Just as long-term nitrogen loading of grasslands decreases plant species richness and increases plant biomass, we have found that nitrogen loading decreases insect species richness and increases insect abundances. We sampled 54 plots that had been maintained at various rates of nitrogen addition for 14 years. Total insect species richness and effective insect diversity, as well as herbivore and predator species richness, were significantly, negatively related to the rate of nitrogen addition. However, there was variation in trophic responses to nitrogen. Detritivore species richness increased as nitrogen addition increased, and parasitoids showed no response. Insect abundances, measured as the number of insects and insect biovolume (an estimate of biomass), were significantly, positively related to the rate of nitrogen addition, as were the abundances of herbivores and detritivores. Parasitoid abundance was negatively related to the rate of nitrogen addition. Changes in the insect community were correlated with changes in the plant community. As rates of nitrogen addition increased, plant species richness decreased, plant productivity and plant tissue nitrogen increased, and plant composition shifted from C4 to C3 grass species. Along this gradient, total insect species richness and effective insect diversity were most strongly, positively correlated with plant species richness. Insect biovolume was negatively correlated with plant species richness. Responses of individual herbivores varied along the nitrogen gradient, but numbers of 13 of the 18 most abundant herbivores were positively correlated with their host plant biomass. Although insect communities did not respond as strongly asplant communities, insect species richness, abundance, and composition were impacted by nitrogen addition. This study demonstrates that long-term nitrogen loading affects the entire food chain, simplifying both plant and insect communities.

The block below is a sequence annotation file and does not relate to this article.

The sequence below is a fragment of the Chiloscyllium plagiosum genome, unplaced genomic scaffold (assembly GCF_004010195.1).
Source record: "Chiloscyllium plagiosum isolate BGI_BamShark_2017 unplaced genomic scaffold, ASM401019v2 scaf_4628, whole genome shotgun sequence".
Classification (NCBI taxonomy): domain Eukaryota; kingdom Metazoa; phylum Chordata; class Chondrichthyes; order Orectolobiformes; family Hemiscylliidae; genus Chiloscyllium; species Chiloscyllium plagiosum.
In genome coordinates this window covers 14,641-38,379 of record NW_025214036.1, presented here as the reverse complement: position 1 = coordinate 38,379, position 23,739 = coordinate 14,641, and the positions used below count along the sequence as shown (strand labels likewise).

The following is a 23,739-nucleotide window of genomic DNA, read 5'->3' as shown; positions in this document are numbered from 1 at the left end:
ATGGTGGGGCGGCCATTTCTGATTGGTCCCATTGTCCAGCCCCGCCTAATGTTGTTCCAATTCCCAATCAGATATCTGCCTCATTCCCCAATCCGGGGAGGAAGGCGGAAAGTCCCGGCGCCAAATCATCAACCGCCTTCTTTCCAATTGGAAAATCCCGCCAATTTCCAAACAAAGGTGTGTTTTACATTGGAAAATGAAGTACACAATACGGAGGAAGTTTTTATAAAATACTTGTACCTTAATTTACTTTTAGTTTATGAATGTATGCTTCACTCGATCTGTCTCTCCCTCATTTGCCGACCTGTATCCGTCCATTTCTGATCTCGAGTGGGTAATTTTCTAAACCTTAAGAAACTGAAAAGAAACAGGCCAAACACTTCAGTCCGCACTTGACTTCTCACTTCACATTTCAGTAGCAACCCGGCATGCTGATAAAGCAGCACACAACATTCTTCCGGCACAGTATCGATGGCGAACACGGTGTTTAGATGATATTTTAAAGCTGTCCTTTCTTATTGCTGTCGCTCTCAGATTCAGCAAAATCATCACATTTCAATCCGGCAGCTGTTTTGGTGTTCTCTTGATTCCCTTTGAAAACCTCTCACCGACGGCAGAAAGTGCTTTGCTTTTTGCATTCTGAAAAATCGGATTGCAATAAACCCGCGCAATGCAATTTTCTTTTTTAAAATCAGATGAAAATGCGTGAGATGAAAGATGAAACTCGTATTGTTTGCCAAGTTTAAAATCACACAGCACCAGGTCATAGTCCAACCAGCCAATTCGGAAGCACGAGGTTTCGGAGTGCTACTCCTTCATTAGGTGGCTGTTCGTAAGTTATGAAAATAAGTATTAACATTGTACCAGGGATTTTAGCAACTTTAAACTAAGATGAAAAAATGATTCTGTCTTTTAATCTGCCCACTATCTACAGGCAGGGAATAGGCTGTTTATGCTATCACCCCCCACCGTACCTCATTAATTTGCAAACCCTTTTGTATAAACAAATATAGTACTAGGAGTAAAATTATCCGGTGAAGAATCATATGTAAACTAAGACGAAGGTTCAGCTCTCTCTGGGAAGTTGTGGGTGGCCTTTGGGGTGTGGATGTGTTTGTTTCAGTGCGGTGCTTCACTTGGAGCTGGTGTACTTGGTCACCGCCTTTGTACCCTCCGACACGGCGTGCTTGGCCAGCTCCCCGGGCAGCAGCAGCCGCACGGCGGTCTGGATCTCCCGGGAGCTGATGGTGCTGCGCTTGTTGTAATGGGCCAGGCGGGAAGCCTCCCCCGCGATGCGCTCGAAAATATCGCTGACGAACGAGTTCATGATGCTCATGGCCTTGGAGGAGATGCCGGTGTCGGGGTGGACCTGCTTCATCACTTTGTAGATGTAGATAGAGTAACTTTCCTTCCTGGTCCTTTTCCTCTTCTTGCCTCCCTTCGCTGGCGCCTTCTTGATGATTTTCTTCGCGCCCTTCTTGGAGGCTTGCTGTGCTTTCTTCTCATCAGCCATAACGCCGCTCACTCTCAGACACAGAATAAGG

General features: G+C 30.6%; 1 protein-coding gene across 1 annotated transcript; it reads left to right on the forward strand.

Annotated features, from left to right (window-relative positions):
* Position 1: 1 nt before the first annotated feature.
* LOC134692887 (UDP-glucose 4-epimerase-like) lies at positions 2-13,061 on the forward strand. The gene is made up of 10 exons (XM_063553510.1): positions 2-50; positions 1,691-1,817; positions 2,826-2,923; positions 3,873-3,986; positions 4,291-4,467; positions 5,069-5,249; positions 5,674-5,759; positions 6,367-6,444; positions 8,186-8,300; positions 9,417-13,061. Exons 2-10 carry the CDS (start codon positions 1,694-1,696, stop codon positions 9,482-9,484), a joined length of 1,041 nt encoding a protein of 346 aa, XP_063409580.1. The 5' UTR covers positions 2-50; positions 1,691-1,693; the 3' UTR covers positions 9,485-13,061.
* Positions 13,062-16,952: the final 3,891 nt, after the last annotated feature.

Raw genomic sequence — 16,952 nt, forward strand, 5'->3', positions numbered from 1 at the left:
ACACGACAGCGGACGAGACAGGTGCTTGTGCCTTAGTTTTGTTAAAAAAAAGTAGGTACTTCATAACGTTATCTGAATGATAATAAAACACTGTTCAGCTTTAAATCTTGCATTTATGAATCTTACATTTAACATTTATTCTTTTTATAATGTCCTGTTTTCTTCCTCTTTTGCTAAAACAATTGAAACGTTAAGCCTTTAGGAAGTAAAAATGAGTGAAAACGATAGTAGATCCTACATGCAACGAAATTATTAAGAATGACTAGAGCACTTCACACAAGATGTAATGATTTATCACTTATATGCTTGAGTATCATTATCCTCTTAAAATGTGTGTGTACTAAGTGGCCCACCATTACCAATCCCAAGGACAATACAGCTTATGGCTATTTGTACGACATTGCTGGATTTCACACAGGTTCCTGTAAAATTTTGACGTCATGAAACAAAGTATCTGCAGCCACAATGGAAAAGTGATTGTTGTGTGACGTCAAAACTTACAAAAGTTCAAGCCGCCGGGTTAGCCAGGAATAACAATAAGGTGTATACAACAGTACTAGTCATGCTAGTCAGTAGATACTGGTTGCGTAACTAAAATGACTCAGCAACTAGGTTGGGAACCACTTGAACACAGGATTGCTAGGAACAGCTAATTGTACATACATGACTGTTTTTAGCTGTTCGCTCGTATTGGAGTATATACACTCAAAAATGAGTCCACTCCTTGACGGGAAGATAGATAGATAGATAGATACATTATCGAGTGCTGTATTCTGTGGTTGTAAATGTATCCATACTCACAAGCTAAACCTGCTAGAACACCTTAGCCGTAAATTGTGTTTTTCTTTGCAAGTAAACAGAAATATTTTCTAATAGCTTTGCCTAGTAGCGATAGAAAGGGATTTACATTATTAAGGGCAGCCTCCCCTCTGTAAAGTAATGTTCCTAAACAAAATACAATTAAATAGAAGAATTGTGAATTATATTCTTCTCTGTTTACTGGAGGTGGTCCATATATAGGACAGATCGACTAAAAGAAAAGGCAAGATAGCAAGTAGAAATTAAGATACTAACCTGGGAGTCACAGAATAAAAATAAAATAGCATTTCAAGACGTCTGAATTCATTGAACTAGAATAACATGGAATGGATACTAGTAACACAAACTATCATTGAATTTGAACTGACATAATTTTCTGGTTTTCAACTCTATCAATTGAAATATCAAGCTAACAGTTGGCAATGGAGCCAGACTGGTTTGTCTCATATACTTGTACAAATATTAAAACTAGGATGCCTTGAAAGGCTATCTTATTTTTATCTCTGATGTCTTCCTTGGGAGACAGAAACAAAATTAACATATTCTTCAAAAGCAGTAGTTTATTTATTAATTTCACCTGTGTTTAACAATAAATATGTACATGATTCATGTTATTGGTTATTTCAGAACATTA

- Insect communities
- Nitrogen loading